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Why 50/50 Shared Parenting is Good for Your Children

Why 50/50 Shared Parenting is Good for Your Children

After divorce, the time comes for the custody agreement. A 50/50 shared custody schedule sounds the best, but is that actually the case? Moreover, would it work for your family?

Let’s clear this up right away: even if your co-parent agreement isn’t 50/50, that doesn’t mean that it is bad. All that matters is that your child is happy.

Having said that, if it were possible for your family, I’d say that’s the best way to go.

So, how would it actually work? What are the decisions you need to make?

Let’s talk about that.

What is 50/50 Co-Parenting?

A 50/50 co-parenting schedule means that your children spend approximately an equal amount of time with each parent, enabling them to form strong bonds and spend quality time with both of their parents, in addition to a slew of other benefits.

In fact, an Uppsala University study shows that preschool children in joint physical custody have less psychological symptoms and behavioural problems than those who live mostly or only with one parent after a separation. Moreover, children whose parents follow a shared parenting schedule have better outcomes across a variety of measures of well-being than children in sole physical custody.

That being said, it has to be noted that 50/50 shared parenting won’t be possible for all co-parents. Some things have to be considered first - the distance between the co-parents, the quality of relationship and communication between the co-parents, and their work schedules.

How far away from each other do co-parents live? 50/50 co-parenting comes with various schedules (weekly, 2-2-3. 3-3-4-4, 2-2-5-5, etc) which is why significant distance between the homes can pose problems for both the co-parents and the child, especially if the exchanges should happen multiple times per week.

How good is your relationship with your ex? 50/50 co-parenting demands frequent coordination and communication. Would you be able to avoid unnecessary conflict with your ex? You will run late, they will run late, someone in the store will be rude, you’ll get held up at work, but you’ll both need to keep your cool to preserve your co-parenting relationship.

What do your work schedules look like? You’ll have to juggle three things around - your work and activity schedule, your co-parents work and activity schedule, and your child’s school, extra-curriculars, and social life schedules. My advice is to start with your work schedules, and your child’s schedule, divide your time with the child, and only then start planning other activities for yourself with the time that you have left.

After that’s said, you and your ex should analyze your situation to see whether you’d be able to handle 50/50 co-parenting with frequent communication and exchanges. And if your answer is yes, move on to the next section of this post. It’s time to find a schedule that works for you!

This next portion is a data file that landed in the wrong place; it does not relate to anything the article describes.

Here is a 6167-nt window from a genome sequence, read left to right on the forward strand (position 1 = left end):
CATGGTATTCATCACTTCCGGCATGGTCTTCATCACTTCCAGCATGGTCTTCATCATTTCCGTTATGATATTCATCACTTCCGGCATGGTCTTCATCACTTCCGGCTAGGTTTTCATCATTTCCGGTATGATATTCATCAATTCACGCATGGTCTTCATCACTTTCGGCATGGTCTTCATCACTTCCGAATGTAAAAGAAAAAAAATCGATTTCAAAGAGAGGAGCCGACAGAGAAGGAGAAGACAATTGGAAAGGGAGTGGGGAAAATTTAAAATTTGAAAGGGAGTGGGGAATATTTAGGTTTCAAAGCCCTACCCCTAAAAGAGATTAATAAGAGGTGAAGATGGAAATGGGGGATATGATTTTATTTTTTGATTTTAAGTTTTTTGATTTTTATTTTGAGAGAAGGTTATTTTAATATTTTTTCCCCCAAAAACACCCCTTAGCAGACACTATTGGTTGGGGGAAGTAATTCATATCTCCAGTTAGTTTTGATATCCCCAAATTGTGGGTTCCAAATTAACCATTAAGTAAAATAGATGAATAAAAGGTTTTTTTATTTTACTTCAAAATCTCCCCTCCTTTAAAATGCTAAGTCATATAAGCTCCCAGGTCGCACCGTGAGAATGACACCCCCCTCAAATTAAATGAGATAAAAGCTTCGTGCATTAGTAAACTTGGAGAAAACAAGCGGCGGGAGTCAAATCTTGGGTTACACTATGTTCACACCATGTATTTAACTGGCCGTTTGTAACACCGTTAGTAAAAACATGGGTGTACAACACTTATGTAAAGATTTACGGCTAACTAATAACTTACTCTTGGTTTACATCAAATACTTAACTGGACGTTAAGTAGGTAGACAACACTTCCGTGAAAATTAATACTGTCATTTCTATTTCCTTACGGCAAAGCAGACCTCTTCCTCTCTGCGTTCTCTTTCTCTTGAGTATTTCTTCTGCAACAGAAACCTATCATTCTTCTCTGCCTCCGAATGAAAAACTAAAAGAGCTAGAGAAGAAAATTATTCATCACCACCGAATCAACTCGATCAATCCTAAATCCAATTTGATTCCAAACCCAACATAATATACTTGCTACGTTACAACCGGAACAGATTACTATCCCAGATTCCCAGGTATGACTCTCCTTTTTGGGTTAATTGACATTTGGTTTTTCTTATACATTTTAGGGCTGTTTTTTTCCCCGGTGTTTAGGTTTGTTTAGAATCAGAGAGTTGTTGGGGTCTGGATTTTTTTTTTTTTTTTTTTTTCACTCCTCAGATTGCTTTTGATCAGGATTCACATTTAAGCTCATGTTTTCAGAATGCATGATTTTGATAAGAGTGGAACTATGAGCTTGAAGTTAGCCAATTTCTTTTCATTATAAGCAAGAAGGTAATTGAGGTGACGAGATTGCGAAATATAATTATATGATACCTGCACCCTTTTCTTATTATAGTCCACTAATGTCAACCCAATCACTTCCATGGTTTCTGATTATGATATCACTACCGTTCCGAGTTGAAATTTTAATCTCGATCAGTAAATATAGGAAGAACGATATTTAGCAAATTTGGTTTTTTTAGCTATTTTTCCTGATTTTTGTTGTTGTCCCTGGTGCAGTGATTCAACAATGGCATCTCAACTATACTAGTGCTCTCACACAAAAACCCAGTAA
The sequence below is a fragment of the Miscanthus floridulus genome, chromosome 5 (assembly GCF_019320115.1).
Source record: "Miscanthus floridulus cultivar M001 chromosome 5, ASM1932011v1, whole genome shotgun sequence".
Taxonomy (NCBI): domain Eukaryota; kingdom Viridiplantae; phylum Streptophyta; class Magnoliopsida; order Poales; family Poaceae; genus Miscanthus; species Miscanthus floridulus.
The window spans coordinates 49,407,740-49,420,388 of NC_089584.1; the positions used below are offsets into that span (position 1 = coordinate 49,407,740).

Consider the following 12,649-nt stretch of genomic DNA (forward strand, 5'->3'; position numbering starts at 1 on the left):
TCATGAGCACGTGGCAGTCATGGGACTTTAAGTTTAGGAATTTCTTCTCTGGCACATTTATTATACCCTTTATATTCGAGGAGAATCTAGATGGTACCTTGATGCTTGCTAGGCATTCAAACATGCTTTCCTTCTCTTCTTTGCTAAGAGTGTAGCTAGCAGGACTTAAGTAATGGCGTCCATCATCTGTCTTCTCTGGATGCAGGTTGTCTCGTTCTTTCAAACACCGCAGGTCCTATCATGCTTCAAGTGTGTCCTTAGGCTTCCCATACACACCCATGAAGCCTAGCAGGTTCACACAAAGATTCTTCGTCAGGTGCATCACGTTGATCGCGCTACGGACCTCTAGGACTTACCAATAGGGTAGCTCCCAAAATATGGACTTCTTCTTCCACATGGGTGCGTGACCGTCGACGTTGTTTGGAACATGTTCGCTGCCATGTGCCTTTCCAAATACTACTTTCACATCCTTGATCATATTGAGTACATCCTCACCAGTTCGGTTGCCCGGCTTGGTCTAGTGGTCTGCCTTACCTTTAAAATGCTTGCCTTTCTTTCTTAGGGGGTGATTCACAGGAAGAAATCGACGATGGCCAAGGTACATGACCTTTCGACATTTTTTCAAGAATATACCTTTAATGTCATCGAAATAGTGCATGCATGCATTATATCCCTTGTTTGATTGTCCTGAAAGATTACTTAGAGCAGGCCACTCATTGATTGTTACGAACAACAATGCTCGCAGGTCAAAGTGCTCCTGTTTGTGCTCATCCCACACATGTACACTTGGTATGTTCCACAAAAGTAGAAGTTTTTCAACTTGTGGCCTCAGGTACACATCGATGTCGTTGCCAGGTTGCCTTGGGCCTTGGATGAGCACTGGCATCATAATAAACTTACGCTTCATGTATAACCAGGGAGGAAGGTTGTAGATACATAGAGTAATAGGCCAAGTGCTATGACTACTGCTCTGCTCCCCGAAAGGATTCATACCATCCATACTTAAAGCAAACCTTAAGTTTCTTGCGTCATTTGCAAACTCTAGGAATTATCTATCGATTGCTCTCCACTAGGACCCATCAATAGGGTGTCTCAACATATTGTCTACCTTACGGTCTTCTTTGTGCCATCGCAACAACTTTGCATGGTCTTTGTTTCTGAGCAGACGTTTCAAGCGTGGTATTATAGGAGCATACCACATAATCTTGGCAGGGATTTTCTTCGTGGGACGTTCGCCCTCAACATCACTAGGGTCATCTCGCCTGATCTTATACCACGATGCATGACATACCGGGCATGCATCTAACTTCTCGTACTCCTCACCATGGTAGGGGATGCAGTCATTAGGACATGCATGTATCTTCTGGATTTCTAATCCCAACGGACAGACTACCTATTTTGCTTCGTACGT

How to Find a Co-Parenting Schedule That Works?

50/50 co-parenting is a general principle, but the actual custody schedules come in variants and not all of them will suit your family.

I’ll briefly talk you through the most common shared custody schedules and let you decide for yourself.

Alternating weeks

You’ll find alternating weeks among the most common 50/50 co-parenting schedules. With this schedule, your child will spend every other week with you.

This could work for you, but just keep in mind that it may not be suited for younger children. While teenagers and older children can go without seeing one of their parents for a week, this may be problematic for the younglings.

Alternating every two weeks

In this schedule, you would exchange children every two weeks. Once again, while bi-weekly shared parenting would work for teenagers, it is too long for younger children.

On another note, this model minimizes the number of exchanges and communication for co-parents so it could be a good solution for co-parents who may not have already worked through all of their issues.


Two nights with you, then two nights with your co-parent, then three nights with you. Then, the model goes the opposite way.

Because young children demand frequent interaction with both of their parents, this is a great schedule for those cases.

2-2-3 only comes with two potential issues - frequent exchanges and communication may be a problem for some co-parents, and because of the constant rotation of days you have the child with you, it may be difficult for you to plan ahead.


This model solves the planning issue of 2-2-3. If you have your first Monday with your children, that will be the case throughout.

Once again, because of the frequent interactions, it is very well suited for families with younger children.


2-2-5-5 provides a little less structure for your shared parenting schedule where you’ll have two of the same days of each week, with the other three days rotating week to week. That being said, it still offers some structure which will help your children cope with the situation more easily.

The Takeaway

Analyze your situation to ensure you can handle the 50/50 sharing, and opt for one of the shared custody models. Then make sure you use a shared calendar for all of your plans to avoid any confusion and minimize any conflict.

My recommendation is to use the FamiliPay shared calendar, specifically designed for co-parent in your situation. It checks all the right boxes, and it’s extremely easy to use.

Keep in mind that as your children grow, their habits, wants and needs will change, so you may need to adapt this schedule. You and your co-parent should sit down at least once per year to assess whether your current agreement is working, or whether something needs to change.

Start filling in your shared FamiliPay calendar today. Start your free trial!